• N.D.C.C. 61-01-04. "The United States, or any person, corporation, limited liability company, or association may exercise the right of eminent domain to acquire for a public use any property or rights existing when found necessary for the application of water to beneficial uses ... "

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  • Hallauer v. Sprectrum Properties, Inc. Washington, 2001 (p.117 of Weber's 9th ed.)

    • Hallauers held the water right to water from a spring on neighboring land and sought to condemn a way across the land to transport the water to their property for domestic and other uses.
    • Court of Appeals held that the Hallauers' land is not landlocked and alternative sources of water are available; therefore, there was no reasonable necessity for condemnation.
    • Supreme Court reversed.
    • There is state statutory authority for the condemnation.
    • Condemnation (eminent domain) generally requires that the property being taken be put to a public use. However for right of ways for water, public use includes putting water to a beneficial use: "The benefit to the public ... is not public service, but is the development of the resources of the state, and the increase of its wealth..."
    • "condemnation of any property or rights necessary to apply water to beneficial use is a condemnation for a public use."
    • "Necessity" is not based on the landlocked nature of the condemnor's property, but on the necessity for the application of water to a beneficial use.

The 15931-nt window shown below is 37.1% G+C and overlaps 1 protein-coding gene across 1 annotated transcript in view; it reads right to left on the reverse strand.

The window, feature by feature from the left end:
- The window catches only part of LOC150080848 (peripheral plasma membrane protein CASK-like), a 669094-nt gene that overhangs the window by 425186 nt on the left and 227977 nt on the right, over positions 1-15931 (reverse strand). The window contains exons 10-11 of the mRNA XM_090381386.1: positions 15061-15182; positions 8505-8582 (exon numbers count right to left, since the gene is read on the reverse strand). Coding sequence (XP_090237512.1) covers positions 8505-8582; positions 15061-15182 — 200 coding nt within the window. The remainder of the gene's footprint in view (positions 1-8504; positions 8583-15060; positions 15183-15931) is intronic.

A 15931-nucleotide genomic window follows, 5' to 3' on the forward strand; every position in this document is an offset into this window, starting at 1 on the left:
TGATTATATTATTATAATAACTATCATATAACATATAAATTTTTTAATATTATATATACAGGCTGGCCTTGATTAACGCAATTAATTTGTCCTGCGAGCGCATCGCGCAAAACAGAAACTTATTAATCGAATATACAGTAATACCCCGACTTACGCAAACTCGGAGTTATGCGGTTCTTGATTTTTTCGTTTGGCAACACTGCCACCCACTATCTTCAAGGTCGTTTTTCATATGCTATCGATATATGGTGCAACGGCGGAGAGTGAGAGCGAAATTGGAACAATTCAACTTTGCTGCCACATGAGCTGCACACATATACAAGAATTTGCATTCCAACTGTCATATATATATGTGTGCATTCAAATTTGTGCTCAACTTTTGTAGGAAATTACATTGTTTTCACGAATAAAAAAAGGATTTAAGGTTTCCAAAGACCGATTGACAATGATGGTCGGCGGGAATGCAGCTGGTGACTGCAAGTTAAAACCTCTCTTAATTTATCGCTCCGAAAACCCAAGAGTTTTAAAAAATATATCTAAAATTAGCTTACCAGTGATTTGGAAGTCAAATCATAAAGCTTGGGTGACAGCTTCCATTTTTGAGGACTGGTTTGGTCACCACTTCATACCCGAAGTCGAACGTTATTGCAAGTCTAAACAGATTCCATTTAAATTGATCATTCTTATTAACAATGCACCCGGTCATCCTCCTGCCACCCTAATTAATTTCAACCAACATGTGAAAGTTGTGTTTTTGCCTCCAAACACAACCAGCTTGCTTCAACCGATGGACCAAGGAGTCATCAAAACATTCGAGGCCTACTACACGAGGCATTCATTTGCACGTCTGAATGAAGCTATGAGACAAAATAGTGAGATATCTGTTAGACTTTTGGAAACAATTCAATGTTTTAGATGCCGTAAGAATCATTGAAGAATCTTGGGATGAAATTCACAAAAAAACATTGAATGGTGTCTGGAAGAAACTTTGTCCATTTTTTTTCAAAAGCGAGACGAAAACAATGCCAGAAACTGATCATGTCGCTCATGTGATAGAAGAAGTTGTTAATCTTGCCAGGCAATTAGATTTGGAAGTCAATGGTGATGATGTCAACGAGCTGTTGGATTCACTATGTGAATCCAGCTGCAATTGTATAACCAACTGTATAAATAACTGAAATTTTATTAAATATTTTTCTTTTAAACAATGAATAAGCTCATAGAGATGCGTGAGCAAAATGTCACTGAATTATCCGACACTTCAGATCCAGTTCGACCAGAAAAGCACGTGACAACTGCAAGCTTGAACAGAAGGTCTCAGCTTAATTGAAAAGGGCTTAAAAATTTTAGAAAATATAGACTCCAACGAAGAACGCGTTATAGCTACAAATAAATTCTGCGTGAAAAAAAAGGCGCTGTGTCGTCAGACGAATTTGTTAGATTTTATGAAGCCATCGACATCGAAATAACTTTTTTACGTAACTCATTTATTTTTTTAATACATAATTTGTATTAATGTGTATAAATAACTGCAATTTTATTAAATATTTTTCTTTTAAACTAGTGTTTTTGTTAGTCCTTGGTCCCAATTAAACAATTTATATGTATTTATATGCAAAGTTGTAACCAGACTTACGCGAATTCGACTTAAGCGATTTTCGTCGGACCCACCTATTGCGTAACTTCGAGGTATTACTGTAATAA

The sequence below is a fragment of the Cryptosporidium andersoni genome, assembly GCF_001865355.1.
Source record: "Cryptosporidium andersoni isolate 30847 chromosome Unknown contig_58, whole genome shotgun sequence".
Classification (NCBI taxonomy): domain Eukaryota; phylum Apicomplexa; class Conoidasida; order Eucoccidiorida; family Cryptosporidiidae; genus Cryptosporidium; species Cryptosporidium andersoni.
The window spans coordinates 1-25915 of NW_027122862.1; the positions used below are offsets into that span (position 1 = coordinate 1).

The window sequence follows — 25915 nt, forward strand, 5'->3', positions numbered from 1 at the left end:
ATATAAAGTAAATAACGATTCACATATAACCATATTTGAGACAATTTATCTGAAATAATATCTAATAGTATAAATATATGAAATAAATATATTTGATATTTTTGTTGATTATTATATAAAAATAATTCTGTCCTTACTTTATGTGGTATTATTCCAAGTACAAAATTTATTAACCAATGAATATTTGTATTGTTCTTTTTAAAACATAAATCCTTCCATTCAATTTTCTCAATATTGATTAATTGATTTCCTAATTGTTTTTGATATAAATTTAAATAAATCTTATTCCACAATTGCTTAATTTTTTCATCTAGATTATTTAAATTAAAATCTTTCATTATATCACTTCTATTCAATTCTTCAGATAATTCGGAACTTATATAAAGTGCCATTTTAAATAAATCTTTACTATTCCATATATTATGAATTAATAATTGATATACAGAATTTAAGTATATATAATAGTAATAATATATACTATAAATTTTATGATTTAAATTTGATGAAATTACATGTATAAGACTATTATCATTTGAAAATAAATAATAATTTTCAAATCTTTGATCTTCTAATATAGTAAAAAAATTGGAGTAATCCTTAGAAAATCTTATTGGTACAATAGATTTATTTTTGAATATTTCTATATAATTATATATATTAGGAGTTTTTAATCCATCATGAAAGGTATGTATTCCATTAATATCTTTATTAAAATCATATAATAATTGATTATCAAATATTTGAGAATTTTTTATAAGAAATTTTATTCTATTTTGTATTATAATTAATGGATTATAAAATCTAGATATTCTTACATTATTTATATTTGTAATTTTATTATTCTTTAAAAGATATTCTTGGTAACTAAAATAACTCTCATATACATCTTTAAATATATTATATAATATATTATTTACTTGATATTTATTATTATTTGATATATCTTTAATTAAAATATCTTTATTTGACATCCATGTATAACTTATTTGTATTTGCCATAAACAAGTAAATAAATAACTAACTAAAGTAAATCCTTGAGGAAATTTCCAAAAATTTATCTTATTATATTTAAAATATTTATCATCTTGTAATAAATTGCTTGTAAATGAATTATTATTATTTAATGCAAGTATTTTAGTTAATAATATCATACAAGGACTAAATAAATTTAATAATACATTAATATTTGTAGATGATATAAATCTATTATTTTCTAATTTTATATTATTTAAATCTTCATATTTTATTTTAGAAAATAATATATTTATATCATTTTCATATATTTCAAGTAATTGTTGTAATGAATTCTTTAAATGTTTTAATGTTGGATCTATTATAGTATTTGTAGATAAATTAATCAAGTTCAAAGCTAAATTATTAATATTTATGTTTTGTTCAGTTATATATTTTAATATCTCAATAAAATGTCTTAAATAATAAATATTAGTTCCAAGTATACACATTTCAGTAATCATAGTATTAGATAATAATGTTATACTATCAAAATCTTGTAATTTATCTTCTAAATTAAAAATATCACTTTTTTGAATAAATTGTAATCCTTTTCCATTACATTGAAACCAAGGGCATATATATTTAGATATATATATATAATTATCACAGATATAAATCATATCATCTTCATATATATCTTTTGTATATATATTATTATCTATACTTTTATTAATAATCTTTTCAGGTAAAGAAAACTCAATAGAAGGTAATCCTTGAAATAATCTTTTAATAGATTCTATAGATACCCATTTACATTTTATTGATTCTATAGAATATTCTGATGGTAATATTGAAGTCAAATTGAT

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  • With respect to an individual's right to use eminent domain to acquire an easement for the conveyance of water, see ND Const. Art. I, Sec. 16 (second paragraph), which is North Dakota's response to the Kelo decision. Does this 2006 amendment to the state constitution now invalidate the state statute?
    • "For purposes of this section, a public use or a public purpose does not include public benefits of economic development, including an increase in tax base, tax revenues, employment, or general economic health. Private property shall not be taken for the use of, or ownership by, any private individual or entity, unless that property is necessary for conducting a common carrier or utility business."

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Preference among competing applications

In granting a conditional permit, the state engineer needs to consider whether there are any competing permits, which permit has preference according to statutory law, and whether the less preferred use meets the criteria if the preferred use is granted a permit.

  • N.D.C.C. §61-04-06.1 The legislature has prioritized water uses but one of the statute's primary impact is only if there are competing applications.
    • Domestic
    • Municipal
    • Livestock
    • Irrigation
    • Industrial
    • Fish, wildlife and other outdoor recreational uses
  • N.D.A.C. §89-03-01-11 Applications are competing only if received within 90 days of one another and are applying to draw from the same water source.